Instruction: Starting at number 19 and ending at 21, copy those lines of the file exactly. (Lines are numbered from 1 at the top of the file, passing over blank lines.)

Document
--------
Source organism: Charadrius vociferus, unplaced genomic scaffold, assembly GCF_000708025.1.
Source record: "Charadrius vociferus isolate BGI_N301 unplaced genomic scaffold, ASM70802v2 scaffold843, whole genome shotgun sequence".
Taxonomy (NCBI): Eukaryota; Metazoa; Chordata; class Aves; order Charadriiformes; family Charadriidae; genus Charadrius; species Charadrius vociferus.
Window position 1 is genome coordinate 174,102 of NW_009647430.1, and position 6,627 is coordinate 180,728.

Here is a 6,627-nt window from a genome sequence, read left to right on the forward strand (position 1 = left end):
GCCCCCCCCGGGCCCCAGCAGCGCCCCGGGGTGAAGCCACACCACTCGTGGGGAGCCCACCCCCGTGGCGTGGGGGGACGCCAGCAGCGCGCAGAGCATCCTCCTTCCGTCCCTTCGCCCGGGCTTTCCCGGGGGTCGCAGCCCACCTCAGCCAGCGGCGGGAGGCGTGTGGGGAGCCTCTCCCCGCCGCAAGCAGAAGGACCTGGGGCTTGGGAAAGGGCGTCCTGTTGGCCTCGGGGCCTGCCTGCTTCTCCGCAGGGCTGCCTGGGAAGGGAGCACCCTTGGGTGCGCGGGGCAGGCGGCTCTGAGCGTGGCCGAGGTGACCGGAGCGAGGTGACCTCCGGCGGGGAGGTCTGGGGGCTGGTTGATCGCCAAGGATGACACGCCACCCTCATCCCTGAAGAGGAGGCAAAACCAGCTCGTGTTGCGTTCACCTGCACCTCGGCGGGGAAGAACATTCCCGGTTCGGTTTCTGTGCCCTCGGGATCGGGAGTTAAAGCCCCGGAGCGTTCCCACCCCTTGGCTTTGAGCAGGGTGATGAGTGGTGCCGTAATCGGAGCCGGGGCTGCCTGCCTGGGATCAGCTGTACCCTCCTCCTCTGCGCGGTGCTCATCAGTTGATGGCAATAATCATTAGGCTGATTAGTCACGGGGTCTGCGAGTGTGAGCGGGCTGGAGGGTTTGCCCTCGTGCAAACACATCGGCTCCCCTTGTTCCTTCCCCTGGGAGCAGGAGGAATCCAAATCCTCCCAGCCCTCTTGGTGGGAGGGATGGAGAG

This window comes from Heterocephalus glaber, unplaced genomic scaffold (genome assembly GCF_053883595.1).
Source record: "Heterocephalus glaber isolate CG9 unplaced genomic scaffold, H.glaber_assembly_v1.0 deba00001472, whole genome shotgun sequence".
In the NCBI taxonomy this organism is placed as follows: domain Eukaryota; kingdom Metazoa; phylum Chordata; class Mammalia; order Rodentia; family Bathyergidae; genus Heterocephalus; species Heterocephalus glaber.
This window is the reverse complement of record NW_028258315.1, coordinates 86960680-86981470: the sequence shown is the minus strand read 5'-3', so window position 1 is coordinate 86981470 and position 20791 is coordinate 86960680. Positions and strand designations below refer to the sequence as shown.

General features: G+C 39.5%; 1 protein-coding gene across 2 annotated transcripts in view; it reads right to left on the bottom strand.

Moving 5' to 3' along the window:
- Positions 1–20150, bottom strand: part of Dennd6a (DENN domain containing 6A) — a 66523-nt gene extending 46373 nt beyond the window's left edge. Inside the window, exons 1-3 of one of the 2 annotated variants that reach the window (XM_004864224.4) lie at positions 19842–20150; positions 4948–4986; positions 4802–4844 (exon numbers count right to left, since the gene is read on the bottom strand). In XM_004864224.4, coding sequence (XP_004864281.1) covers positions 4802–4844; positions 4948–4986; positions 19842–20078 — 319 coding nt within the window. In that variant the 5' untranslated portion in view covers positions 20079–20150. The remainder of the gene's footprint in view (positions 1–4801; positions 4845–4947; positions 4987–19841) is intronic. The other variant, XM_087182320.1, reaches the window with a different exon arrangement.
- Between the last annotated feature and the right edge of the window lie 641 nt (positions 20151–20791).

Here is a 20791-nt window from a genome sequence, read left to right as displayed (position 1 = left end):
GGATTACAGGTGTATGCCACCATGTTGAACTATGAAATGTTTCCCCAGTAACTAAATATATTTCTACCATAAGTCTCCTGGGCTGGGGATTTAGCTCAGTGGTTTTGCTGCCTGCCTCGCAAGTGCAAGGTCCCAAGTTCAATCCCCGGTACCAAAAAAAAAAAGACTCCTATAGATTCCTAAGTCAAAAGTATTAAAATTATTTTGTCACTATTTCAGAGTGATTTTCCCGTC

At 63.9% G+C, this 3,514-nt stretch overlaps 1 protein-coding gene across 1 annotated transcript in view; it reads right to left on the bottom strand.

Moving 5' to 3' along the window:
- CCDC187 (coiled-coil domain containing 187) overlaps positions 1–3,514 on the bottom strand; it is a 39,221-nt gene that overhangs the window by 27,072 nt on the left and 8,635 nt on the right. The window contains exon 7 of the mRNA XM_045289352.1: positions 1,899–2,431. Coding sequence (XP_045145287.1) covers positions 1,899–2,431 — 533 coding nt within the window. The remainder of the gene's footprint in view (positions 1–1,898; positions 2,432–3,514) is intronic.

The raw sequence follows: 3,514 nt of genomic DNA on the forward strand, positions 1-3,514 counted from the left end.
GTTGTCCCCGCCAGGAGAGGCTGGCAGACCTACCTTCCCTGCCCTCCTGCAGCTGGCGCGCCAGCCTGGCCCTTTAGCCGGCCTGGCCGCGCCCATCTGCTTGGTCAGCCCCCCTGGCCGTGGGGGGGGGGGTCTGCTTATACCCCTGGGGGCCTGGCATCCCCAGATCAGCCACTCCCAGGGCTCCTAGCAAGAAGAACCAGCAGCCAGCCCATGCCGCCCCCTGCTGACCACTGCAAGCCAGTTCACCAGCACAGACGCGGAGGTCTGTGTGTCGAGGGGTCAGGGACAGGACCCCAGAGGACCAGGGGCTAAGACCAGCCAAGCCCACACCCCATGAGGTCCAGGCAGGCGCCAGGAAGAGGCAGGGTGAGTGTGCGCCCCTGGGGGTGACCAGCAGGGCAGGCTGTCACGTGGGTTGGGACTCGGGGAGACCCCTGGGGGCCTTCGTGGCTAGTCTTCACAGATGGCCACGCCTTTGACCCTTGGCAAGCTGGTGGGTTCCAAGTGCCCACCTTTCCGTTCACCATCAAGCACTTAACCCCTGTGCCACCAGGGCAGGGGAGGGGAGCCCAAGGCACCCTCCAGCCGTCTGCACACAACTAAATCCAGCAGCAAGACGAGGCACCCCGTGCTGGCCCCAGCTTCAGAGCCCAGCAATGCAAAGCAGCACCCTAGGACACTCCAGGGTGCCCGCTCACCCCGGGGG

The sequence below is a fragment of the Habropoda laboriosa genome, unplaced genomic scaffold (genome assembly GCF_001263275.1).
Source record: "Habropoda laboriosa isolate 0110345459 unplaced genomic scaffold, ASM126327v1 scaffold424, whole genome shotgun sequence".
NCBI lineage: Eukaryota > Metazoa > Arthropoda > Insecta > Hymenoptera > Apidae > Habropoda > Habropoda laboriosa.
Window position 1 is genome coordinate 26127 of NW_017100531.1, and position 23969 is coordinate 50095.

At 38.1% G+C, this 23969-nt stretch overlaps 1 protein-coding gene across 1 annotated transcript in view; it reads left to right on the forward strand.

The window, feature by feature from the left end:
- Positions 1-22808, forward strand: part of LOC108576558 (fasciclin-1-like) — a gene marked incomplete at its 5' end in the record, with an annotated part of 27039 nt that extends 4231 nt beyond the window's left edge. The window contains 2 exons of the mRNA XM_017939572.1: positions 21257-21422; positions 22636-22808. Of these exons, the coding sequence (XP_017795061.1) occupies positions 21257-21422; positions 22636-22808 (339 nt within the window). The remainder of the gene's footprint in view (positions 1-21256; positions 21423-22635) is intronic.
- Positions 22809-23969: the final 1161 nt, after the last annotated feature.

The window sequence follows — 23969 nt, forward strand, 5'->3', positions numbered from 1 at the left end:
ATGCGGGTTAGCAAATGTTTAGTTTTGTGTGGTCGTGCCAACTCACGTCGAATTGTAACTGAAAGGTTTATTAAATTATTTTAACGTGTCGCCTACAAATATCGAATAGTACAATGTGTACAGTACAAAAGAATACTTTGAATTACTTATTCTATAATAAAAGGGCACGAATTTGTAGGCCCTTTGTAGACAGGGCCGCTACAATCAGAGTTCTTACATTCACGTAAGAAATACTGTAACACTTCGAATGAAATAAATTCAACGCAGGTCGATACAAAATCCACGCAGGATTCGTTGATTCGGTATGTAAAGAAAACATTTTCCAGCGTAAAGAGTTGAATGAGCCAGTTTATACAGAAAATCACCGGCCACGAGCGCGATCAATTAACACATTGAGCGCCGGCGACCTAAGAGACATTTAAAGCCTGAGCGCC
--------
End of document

- CCDC187 (coiled-coil domain containing 187) overlaps positions 1–3,514 on the bottom strand; it is a 39,221-nt gene that overhangs the window by 27,072 nt on the left and 8,635 nt on the right. The window contains exon 7 of the mRNA XM_045289352.1: positions 1,899–2,431. Coding sequence (XP_045145287.1) covers positions 1,899–2,431 — 533 coding nt within the window. The remainder of the gene's footprint in view (positions 1–1,898; positions 2,432–3,514) is intronic.

The raw sequence follows: 3,514 nt of genomic DNA on the forward strand, positions 1-3,514 counted from the left end.
GTTGTCCCCGCCAGGAGAGGCTGGCAGACCTACCTTCCCTGCCCTCCTGCAGCTGGCGCGCCAGCCTGGCCCTTTAGCCGGCCTGGCCGCGCCCATCTGCTTGGTCAGCCCCCCTGGCCGTGGGGGGGGGGGTCTGCTTATACCCCTGGGGGCCTGGCATCCCCAGATCAGCCACTCCCAGGGCTCCTAGCAAGAAGAACCAGCAGCCAGCCCATGCCGCCCCCTGCTGACCACTGCAAGCCAGTTCACCAGCACAGACGCGGAGGTCTGTGTGTCGAGGGGTCAGGGACAGGACCCCAGAGGACCAGGGGCTAAGACCAGCCAAGCCCACACCCCATGAGGTCCAGGCAGGCGCCAGGAAGAGGCAGGGTGAGTGTGCGCCCCTGGGGGTGACCAGCAGGGCAGGCTGTCACGTGGGTTGGGACTCGGGGAGACCCCTGGGGGCCTTCGTGGCTAGTCTTCACAGATGGCCACGCCTTTGACCCTTGGCAAGCTGGTGGGTTCCAAGTGCCCACCTTTCCGTTCACCATCAAGCACTTAACCCCTGTGCCACCAGGGCAGGGGAGGGGAGCCCAAGGCACCCTCCAGCCGTCTGCACACAACTAAATCCAGCAGCAAGACGAGGCACCCCGTGCTGGCCCCAGCTTCAGAGCCCAGCAATGCAAAGCAGCACCCTAGGACACTCCAGGGTGCCCGCTCACCCCGGGGG